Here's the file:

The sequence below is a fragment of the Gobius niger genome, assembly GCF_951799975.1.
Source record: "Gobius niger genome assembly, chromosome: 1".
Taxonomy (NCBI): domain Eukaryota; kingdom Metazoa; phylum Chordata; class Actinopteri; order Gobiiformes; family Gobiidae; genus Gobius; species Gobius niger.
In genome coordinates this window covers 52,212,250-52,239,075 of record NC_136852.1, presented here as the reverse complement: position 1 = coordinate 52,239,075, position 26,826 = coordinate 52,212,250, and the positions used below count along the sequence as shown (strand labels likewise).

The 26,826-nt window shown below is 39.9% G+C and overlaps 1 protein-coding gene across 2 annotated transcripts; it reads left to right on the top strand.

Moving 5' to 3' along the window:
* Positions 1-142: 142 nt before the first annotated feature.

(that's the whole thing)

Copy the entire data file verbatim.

The sequence below is a fragment of the Gobius niger genome, assembly GCF_951799975.1.
Source record: "Gobius niger genome assembly, chromosome: 1".
Taxonomy (NCBI): domain Eukaryota; kingdom Metazoa; phylum Chordata; class Actinopteri; order Gobiiformes; family Gobiidae; genus Gobius; species Gobius niger.
In genome coordinates this window covers 52,212,250-52,239,075 of record NC_136852.1, presented here as the reverse complement: position 1 = coordinate 52,239,075, position 26,826 = coordinate 52,212,250, and the positions used below count along the sequence as shown (strand labels likewise).

The 26,826-nt window shown below is 39.9% G+C and overlaps 1 protein-coding gene across 2 annotated transcripts; it reads left to right on the top strand.

Moving 5' to 3' along the window:
* Positions 1-142: 142 nt before the first annotated feature.